One of the things with Sun Ra, compared to any other jazz musician and maybe to any other musical artist period, is that when you add up what the man generated in terms of words from song lyrics to onstage monologues to formal and informal interviews, there’s a ton of material to start with. I love Sun Ra, but I don’t work from a place of hero worship. I work from a place where he’s a guy who’s got ideas and what those ideas are. I don’t think Sun Ra really wanted to take the time to stop and have a serious debate about his very serious ideas. So, everything was always cloaked and almost self-undermined by the platform of absurdity. Of course, Sun Ra was pulling your leg. How could anybody who looked like that and talked like that be NOT pulling your leg. And I think that was intentional. I think that was Sun Ra’s way of saying, look . . . I’m basically self-educated and I don’t think that the world is ready for a Negro to roll up his sleeves intellectually and duke it up with these doctors and scientists and what have you. And yet I think that what he was talking about was the kind of stuff that turned out to be at the top of the list of academic concerns that “serious” people are dealing with. There’s this abundance of material and you’re wading through it. This guy had an opinion on just about anything you can have an opinion on, and there’s so much forest there that you could easily get lost in the trees. So, for me it was kind of like, dive in. And as you’re swimming around, reach out and the things that you can internalize, those are the things that will help you float. It was tough. It was hard work because Sun Ra’s primary nemesis was death. He saw himself as our champion against death, and this is on a number of levels. On the carnal level, you had an individual who was committed to mastering a craft where if your body holds out you can conceivably just get better forever. And he had to wrestle with it. I saw it in him as a human being. I saw him so disappointed when his body started falling apart. He was embarrassed that his mortality was on public display, and that despite all his efforts he wasn’t able to put death in the bag.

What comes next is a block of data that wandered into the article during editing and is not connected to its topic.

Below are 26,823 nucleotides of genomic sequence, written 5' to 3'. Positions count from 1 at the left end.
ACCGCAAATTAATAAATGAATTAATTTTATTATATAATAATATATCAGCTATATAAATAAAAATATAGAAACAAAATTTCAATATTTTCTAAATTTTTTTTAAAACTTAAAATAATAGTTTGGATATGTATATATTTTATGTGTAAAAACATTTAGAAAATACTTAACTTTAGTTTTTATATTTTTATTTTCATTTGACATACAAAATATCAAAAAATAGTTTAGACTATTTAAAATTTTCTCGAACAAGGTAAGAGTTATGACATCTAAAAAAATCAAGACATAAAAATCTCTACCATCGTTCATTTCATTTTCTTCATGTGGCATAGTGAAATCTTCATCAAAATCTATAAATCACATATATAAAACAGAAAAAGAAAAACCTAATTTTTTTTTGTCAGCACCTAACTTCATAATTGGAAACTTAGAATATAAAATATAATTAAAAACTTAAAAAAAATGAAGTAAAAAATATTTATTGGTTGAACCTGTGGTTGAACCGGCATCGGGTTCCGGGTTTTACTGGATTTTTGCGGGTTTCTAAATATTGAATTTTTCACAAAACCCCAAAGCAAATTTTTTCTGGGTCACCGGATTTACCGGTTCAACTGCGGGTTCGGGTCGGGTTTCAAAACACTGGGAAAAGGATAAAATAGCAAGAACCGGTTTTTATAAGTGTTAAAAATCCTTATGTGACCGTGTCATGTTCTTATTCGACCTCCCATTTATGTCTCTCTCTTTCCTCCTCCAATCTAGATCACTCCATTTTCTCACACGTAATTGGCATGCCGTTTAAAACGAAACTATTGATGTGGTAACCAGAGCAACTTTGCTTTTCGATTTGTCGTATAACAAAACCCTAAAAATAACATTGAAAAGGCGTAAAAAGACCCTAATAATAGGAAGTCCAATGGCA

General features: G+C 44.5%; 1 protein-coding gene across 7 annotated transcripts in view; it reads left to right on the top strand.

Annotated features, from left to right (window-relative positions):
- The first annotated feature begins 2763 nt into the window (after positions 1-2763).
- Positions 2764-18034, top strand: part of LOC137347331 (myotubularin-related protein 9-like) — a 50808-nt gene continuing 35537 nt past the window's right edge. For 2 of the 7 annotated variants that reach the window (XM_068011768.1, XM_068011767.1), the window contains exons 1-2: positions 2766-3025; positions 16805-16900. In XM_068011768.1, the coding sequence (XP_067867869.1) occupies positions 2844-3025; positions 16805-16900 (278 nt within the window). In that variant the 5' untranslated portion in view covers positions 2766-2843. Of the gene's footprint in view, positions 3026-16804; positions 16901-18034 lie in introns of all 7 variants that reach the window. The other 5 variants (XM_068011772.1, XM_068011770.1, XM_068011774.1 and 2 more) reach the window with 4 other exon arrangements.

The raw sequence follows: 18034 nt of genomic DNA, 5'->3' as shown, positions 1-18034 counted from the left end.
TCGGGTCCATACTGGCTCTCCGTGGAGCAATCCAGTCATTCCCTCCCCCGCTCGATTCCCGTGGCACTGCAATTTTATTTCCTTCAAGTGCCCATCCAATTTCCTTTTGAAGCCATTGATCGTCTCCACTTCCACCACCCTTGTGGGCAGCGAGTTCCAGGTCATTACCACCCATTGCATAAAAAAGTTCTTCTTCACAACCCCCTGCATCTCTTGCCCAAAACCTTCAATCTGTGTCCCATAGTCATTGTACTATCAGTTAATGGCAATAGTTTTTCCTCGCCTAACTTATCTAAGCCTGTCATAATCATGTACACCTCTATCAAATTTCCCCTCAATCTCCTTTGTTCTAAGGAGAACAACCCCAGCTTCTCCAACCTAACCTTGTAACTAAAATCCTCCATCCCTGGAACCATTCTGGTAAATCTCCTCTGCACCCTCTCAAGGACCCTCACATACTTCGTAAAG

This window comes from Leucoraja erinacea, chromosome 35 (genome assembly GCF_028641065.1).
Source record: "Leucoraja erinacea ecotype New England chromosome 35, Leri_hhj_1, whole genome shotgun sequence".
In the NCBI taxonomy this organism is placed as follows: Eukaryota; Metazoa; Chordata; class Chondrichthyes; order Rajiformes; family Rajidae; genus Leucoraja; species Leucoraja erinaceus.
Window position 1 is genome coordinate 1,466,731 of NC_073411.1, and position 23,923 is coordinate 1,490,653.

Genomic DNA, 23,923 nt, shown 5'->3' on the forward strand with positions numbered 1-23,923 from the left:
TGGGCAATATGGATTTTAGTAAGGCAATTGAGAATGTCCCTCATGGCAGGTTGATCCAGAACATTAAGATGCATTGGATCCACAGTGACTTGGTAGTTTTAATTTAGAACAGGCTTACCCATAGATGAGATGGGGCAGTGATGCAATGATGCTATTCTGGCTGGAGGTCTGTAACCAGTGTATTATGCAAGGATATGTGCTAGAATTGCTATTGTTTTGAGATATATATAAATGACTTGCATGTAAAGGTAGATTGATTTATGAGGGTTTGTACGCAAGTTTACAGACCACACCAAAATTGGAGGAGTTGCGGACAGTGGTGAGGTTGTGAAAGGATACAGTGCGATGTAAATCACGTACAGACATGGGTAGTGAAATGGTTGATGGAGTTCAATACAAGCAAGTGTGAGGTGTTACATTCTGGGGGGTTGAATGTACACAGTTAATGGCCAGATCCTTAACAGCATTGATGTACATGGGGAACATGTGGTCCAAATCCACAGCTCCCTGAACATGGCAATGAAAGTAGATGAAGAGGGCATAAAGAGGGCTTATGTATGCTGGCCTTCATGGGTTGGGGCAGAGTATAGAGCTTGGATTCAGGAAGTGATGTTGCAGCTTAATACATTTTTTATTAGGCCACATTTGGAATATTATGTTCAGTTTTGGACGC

The other way to look at it is that, historically, death is the motivational factor to distort how we live. The whole Judeo-Christian premise is that we have a little time on earth and then we die. Then if we’ve done everything we’re supposed to, we have like cake in heaven forever and ever and ever. Our lives are constrained and distorted by tremendous pressures to defeat death by leaving permanent monuments here. Whether those are monuments of a very strict and literal sense like the Washington monument, or monuments like our children, our family, our clan, our social order. These are things that are supposed to outlive us because we are painfully aware of how fragile and short our time is. It just fucks us up and we don’t know what to do with it.